US airlines like Delta and United are so desperate for pilots they are dropping some requirements and considering cutting training hours to get more pilots flying sooner
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United Airlines pilots walk through Newark Liberty International Airport Niall Carson - PA Images/Getty Images
- US airlines are once again grappling with the pilot shortage as travel demand skyrockets.
- Regional carrier Republic Airways is considering reducing training requirements from 1,500 to 750 hours.
- Senator Lindsay Graham reportedly could propose legislation that would increase the mandatory pilot retirement age from 65 to 67.
As the pilot shortage continues to rock the airline industry, carriers are struggling to fulfill their flight schedules, and some are even trying to reduce required training hours to get more pilots in the air.
On May 13, Alaska Airlines CEO Ben Minicucci apologized in a YouTube video for continued flight cancellations that have been plaguing the carrier. Minicucci blamed the pilot shortage, saying "we had 63 fewer pilots than what we planned for when we built our scheduled," which caused a "ripple effect."
"By the time we caught this error, April and May schedules were bid on by our pilots and flight attendants, making it impossible to sufficiently adjust schedules to avoid cancellations," he continued.
The Seattle-based carrier is just one example of airlines struggling to find enough pilots to handle the busy post-pandemic travel surge. According to Bloomberg, Delta Air Lines, American Airlines, and United Airlines have all cut regional flying in recent months due to the shortage, with United grounding 100 regional planes over the issue.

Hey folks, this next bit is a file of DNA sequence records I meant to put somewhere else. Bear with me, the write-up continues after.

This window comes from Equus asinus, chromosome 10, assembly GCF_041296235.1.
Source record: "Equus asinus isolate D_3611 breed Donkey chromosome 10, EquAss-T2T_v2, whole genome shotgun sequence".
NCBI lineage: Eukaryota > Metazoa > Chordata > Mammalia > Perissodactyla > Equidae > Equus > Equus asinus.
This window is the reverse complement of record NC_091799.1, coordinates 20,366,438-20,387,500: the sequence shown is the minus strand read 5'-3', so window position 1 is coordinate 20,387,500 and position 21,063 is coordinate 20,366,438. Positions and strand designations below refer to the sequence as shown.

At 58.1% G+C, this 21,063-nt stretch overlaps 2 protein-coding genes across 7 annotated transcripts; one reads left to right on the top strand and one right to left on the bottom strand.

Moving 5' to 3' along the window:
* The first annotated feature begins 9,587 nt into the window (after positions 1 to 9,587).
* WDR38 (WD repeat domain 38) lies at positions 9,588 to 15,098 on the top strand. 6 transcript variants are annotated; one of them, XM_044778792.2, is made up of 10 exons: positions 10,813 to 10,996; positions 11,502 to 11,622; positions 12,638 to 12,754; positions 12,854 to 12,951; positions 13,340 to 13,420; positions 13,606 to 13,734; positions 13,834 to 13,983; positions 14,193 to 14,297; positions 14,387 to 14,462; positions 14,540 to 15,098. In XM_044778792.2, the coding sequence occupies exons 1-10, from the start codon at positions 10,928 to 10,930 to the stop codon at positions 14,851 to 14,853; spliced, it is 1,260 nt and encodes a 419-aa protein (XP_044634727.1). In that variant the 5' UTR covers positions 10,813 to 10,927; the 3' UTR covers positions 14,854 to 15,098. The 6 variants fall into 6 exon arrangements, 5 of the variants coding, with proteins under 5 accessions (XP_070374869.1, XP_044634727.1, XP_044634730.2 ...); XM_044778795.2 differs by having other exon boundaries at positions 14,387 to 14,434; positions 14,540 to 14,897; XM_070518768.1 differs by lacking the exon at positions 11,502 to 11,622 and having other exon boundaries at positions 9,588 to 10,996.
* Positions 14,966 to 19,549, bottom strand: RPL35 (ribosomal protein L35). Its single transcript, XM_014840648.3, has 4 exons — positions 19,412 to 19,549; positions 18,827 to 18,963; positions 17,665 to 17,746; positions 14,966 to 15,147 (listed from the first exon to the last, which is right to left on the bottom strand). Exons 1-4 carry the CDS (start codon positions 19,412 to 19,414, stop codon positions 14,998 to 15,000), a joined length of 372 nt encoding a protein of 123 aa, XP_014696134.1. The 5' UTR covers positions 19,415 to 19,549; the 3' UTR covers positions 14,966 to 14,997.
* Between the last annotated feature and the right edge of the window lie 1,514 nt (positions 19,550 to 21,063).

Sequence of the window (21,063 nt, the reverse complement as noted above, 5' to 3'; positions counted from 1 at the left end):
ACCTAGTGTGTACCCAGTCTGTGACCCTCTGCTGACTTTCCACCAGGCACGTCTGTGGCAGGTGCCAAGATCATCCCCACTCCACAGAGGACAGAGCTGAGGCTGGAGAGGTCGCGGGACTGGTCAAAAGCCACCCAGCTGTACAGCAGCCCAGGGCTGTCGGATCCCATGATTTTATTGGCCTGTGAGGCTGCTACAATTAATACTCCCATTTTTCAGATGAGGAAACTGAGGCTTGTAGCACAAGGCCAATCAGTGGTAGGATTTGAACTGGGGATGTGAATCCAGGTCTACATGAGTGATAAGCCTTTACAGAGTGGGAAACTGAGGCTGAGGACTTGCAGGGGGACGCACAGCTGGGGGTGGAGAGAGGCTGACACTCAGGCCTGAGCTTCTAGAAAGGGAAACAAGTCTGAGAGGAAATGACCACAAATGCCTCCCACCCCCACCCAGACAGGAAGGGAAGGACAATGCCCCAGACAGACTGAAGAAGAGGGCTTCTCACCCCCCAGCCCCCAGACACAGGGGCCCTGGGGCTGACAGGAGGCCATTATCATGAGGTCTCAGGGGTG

"The pilot shortage for the industry is real, and most airlines are simply not going to be able to realize their capacity plans because there simply aren't enough pilots, at least not for the next five-plus years," United CEO Scott Kirby said in a quarterly earnings call in April, per CNBC.
Because of the lack of pilots, carriers are considering changing long-standing requirements to get more pilots flying sooner, like nixing degree requirements, dropping the mandatory number of flight hours needed to be hired, and increasing the pilot retirement age.
In January, Delta announced it would end the requirement for pilots to have a four-year degree, saying there are qualified candidates "who have gained more than the equivalent of a college education through years of life and leadership experience."
Regional carrier Republic Airways, which operates on behalf of Delta, American, and United, is trying to reduce its pilot training requirements. In April, the airline asked the Federal Aviation Administration for permission to hire pilots out of its training academy when they reach 750 flight hours instead of the 1,500 hours currently required for most pilots.
There are already hour exemptions in place for trainees with two or four-year degrees that reduce the required hours to 1,250 and 1,000 hours, respectively, according to The Points Guy.
Regional airlines are particularly impacted by the shortage as the mainline airlines scoop up their pilots. Mesa Airlines CEO Jonathan Ornstein told CNBC it takes 120 days to replace a pilot who gave their two weeks' notice to work for a bigger airline, and that the carrier could "use about 200 pilots."
In addition to reduced training and education requirements, Senator Lindsey Graham (R-S.C.) could propose a bill that will increase the mandatory pilot retirement age from 65 to 67, reported aviation trade publication Airline Weekly. The move would be an attempted fix to the shortage, allowing pilots to stay on with their company for longer before being forced to retire.
"Optically, cutting the number of required flying hours may look like a riskier approach than allowing a healthy pilot to continue flying a few more years," Henry Harteveldt, travel analyst and president of Atmosphere Research Group, explained to Insider.
"What's critical, though, is for the FAA to promptly sit down with the airline industry to discuss these," he continued. "The airline industry literally doesn't have time for the FAA to drag out these discussions. We have seen route networks and airline schedules cut due to the lack of pilots, inconveniencing passengers and communities, and contributing to higher airfares."